A scale of points is awarded for successfully completing a task.
Identification of an interest group is worth a single point.
Points are not deducted for correct responses.
It can be applied consistently by different people.
If more than one reader were to score an essay, it would get the same score.
Do's and don'ts should be considered when writing a free response.
Readers aren't impressed if you use big words but don't understand what they mean.
They are professors and teachers.
The reader should think positively about your essay.
Information should be provided with an explanation or link.
It's harder to read in blue or black ink than it is in pencil.
They make it easier to score.
You can answer the questions in chronological order.
First, answer the questions that you know best.
No harm is done if you run out of time.
Even though the essays are graded on different scales, they are weighted equally and together count for half your total score.
If the question asks for examples, give a discussion of how that example shows the concept.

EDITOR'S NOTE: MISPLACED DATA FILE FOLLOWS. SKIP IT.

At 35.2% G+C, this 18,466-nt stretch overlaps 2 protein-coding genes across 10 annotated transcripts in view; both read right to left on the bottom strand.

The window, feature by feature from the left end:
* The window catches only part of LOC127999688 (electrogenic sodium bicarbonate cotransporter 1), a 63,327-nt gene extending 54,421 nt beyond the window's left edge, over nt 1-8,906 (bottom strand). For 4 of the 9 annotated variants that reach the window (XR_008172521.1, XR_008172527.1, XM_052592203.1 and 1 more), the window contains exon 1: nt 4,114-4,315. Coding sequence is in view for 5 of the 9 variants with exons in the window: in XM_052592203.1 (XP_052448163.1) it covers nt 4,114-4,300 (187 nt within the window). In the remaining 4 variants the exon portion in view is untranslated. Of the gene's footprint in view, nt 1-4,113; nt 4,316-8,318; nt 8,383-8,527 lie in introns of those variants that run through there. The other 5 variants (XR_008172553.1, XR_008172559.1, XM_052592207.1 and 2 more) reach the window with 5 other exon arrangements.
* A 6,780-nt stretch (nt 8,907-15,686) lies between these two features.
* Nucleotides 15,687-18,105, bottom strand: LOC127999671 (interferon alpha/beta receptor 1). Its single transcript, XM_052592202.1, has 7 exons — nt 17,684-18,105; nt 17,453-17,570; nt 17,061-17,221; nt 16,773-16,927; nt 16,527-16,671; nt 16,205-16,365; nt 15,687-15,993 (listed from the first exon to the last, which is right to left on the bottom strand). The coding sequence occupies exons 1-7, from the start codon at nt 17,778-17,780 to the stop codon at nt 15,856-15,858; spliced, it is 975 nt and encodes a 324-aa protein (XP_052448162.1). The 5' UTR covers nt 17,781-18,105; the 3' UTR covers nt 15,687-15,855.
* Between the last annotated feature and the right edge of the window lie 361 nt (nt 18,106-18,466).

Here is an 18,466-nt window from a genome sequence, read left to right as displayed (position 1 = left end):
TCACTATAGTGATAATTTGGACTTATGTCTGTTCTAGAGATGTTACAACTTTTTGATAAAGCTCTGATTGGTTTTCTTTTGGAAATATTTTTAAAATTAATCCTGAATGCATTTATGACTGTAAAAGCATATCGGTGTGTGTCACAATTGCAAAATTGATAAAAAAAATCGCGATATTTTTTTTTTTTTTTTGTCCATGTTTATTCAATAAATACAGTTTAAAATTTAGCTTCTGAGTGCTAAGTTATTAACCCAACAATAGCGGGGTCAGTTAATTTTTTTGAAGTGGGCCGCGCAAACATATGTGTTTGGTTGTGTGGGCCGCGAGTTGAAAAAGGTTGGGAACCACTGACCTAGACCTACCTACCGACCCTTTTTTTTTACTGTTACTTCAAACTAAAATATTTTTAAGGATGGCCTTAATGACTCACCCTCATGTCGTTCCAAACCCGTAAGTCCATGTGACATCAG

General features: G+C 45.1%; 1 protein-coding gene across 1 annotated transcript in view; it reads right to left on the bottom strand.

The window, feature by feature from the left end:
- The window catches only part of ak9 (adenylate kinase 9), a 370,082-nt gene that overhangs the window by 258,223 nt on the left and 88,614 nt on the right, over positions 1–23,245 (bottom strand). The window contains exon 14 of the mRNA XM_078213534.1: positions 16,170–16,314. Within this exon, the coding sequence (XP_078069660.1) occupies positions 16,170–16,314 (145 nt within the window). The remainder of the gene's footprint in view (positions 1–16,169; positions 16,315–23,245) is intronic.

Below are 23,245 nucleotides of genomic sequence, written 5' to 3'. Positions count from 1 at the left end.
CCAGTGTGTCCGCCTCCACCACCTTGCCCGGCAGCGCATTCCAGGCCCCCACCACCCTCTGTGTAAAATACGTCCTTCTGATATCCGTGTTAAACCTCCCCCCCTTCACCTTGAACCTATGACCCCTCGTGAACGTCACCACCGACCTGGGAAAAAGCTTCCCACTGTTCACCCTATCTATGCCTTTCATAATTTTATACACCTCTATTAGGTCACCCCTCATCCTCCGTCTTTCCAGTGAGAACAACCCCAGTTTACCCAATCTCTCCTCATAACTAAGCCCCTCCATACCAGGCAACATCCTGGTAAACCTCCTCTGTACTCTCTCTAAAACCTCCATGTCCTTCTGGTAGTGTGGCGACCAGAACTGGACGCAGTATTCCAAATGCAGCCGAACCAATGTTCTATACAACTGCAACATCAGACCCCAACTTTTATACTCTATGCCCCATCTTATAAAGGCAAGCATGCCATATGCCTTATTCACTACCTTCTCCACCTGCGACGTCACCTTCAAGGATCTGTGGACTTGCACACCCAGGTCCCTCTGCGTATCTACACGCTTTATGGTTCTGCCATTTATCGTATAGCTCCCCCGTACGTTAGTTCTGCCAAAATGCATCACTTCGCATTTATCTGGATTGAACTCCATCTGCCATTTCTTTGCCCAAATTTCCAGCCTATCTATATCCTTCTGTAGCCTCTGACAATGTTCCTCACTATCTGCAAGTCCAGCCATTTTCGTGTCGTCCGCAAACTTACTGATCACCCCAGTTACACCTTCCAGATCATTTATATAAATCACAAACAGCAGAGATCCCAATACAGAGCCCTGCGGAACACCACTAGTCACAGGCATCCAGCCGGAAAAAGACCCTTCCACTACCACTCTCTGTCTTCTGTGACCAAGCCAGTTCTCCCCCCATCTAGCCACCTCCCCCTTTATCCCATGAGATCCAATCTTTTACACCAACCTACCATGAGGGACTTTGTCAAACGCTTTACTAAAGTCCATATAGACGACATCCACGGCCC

If the hypothetical examples are backed up with facts, they may be used.
When time frames are used, keep your evidence and examples within that time frame.
If you keep babbling after you have answered the question, the reader might question your answer.
The second diagnostic exam has a free-response section.
The second diagnostic exam has a free-response section.
Again, do this entire section in one sitting.
When scoring your answers, be honest with yourself.
If you don't finish the questions before the 100 minutes is up, stop where you are and score what you've already done.
Do not count the answers as part of your score after you answer the remaining questions.
When you've completed all of the free-response questions on the exam, check to see which ones gave you trouble.
This book can be used to learn from your mistakes.
You have 100 minutes to answer all the questions.
If the directions don't say so, respond to all of the questions.
You should take a few minutes to plan and outline each answer.
As the question is numbered below, make sure to number your answers.
If you need more space, use a separate sheet of paper.
The powers of the presidency are far beyond those of the founding fathers.
Entitlements have been a significant part of the U.S. since the 1930s.
The most extensive entitlement program in the United States is Social Security.
A strong national government is what the U.S. Constitution was written to fix.
The nature of race relations in the United States has been defined by many Supreme Court decisions.